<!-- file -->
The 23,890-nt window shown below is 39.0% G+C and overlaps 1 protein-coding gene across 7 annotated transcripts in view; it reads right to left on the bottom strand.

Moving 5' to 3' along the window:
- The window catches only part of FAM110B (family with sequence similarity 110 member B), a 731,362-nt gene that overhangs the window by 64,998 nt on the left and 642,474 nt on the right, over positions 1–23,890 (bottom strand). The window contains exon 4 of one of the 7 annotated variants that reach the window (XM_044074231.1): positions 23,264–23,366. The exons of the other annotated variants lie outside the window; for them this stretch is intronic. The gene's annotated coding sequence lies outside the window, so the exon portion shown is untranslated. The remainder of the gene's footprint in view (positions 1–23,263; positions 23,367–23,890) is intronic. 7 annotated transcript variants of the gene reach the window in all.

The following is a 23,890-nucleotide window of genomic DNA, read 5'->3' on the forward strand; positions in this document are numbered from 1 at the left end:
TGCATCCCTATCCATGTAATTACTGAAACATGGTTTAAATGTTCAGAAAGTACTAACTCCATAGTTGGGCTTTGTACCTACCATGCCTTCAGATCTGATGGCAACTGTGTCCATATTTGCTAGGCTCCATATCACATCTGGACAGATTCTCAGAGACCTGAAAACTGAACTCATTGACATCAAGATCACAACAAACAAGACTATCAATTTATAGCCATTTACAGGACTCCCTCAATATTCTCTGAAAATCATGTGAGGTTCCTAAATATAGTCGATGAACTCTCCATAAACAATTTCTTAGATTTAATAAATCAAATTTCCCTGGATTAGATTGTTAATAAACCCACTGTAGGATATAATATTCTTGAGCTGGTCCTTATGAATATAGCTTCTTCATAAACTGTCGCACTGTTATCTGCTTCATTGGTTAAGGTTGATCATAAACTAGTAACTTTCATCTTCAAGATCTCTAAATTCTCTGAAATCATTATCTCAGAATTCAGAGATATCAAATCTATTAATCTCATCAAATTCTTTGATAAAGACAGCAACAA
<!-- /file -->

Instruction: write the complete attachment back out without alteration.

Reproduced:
The 23,890-nt window shown below is 39.0% G+C and overlaps 1 protein-coding gene across 7 annotated transcripts in view; it reads right to left on the bottom strand.

Moving 5' to 3' along the window:
- The window catches only part of FAM110B (family with sequence similarity 110 member B), a 731,362-nt gene that overhangs the window by 64,998 nt on the left and 642,474 nt on the right, over positions 1–23,890 (bottom strand). The window contains exon 4 of one of the 7 annotated variants that reach the window (XM_044074231.1): positions 23,264–23,366. The exons of the other annotated variants lie outside the window; for them this stretch is intronic. The gene's annotated coding sequence lies outside the window, so the exon portion shown is untranslated. The remainder of the gene's footprint in view (positions 1–23,263; positions 23,367–23,890) is intronic. 7 annotated transcript variants of the gene reach the window in all.

The following is a 23,890-nucleotide window of genomic DNA, read 5'->3' on the forward strand; positions in this document are numbered from 1 at the left end:
TGCATCCCTATCCATGTAATTACTGAAACATGGTTTAAATGTTCAGAAAGTACTAACTCCATAGTTGGGCTTTGTACCTACCATGCCTTCAGATCTGATGGCAACTGTGTCCATATTTGCTAGGCTCCATATCACATCTGGACAGATTCTCAGAGACCTGAAAACTGAACTCATTGACATCAAGATCACAACAAACAAGACTATCAATTTATAGCCATTTACAGGACTCCCTCAATATTCTCTGAAAATCATGTGAGGTTCCTAAATATAGTCGATGAACTCTCCATAAACAATTTCTTAGATTTAATAAATCAAATTTCCCTGGATTAGATTGTTAATAAACCCACTGTAGGATATAATATTCTTGAGCTGGTCCTTATGAATATAGCTTCTTCATAAACTGTCGCACTGTTATCTGCTTCATTGGTTAAGGTTGATCATAAACTAGTAACTTTCATCTTCAAGATCTCTAAATTCTCTGAAATCATTATCTCAGAATTCAGAGATATCAAATCTATTAATCTCATCAAATTCTTTGATAAAGACAGCAACAA